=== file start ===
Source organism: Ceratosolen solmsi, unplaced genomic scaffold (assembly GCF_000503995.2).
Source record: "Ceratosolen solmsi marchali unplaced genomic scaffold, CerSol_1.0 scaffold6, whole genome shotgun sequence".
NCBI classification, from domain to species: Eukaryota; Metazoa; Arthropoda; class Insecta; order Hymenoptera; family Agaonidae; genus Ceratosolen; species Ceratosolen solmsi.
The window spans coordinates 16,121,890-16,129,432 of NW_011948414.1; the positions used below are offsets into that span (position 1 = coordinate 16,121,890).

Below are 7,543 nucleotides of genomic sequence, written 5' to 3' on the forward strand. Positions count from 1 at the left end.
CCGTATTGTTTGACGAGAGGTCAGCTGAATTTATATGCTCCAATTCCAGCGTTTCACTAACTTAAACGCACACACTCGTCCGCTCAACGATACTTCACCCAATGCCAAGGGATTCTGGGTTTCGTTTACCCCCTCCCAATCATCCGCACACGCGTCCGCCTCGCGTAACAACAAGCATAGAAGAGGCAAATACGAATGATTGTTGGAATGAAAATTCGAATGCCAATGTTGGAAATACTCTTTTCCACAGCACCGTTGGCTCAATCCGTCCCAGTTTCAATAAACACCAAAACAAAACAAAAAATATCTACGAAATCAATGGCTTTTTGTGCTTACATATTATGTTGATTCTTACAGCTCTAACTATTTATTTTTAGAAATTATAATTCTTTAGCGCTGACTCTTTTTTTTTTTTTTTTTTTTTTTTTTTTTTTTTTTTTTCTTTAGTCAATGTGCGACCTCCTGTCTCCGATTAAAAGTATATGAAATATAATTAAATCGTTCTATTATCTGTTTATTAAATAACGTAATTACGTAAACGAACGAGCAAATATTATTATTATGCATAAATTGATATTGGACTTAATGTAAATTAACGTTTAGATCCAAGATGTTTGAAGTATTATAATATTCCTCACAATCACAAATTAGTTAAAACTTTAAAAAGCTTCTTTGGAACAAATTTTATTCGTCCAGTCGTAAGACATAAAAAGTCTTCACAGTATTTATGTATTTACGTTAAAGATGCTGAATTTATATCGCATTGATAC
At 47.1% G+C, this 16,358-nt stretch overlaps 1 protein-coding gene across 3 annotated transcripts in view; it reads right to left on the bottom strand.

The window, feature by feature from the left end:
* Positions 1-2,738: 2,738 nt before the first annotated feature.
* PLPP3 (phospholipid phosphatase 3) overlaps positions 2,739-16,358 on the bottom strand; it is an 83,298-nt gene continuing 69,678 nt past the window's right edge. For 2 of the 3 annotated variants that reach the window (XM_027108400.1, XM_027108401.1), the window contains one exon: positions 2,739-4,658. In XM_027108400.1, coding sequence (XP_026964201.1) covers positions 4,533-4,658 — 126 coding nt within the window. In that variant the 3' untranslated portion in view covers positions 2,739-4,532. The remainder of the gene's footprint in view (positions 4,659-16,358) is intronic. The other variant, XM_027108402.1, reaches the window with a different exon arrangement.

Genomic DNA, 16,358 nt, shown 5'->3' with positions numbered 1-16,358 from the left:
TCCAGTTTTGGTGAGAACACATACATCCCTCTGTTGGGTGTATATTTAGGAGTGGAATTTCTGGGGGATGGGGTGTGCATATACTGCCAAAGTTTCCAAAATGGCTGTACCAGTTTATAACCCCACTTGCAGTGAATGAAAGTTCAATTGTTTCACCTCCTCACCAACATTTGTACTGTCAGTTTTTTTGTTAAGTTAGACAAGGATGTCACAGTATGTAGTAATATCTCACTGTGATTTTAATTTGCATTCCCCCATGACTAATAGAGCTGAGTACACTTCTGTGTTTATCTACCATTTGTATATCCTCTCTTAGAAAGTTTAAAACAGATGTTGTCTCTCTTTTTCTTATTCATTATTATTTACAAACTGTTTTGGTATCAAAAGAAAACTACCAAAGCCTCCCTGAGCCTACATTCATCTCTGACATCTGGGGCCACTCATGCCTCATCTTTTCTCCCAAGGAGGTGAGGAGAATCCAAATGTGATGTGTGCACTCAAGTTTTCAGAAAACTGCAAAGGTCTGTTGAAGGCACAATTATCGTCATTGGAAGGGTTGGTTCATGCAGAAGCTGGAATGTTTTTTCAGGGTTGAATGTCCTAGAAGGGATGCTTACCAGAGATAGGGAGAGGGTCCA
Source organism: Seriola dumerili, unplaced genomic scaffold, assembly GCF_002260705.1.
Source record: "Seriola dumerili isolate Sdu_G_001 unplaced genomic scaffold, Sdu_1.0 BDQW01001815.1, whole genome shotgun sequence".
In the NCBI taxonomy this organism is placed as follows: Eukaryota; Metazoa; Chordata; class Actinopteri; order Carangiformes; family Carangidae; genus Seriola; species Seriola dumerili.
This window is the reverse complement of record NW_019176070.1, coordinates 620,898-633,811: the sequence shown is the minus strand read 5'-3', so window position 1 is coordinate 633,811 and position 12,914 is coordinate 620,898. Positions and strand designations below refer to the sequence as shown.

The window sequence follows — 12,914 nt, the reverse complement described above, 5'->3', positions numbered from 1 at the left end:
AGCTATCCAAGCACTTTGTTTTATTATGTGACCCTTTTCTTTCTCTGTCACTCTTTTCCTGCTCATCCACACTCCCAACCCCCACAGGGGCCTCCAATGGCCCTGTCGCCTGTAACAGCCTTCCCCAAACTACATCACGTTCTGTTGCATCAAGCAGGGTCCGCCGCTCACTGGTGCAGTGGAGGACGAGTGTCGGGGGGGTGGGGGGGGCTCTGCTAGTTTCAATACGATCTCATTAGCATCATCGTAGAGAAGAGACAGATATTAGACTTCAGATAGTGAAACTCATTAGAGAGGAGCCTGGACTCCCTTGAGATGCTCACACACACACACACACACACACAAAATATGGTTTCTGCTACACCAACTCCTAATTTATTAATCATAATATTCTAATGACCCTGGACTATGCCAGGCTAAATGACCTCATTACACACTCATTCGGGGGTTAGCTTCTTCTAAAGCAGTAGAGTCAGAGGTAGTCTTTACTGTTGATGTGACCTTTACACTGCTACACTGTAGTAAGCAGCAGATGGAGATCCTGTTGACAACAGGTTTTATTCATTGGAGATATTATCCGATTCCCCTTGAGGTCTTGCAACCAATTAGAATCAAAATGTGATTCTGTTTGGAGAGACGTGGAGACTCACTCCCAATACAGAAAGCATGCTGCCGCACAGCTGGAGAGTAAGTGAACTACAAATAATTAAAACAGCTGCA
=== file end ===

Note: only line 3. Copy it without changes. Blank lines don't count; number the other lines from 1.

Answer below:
NCBI classification, from domain to species: Eukaryota; Metazoa; Arthropoda; class Insecta; order Hymenoptera; family Agaonidae; genus Ceratosolen; species Ceratosolen solmsi.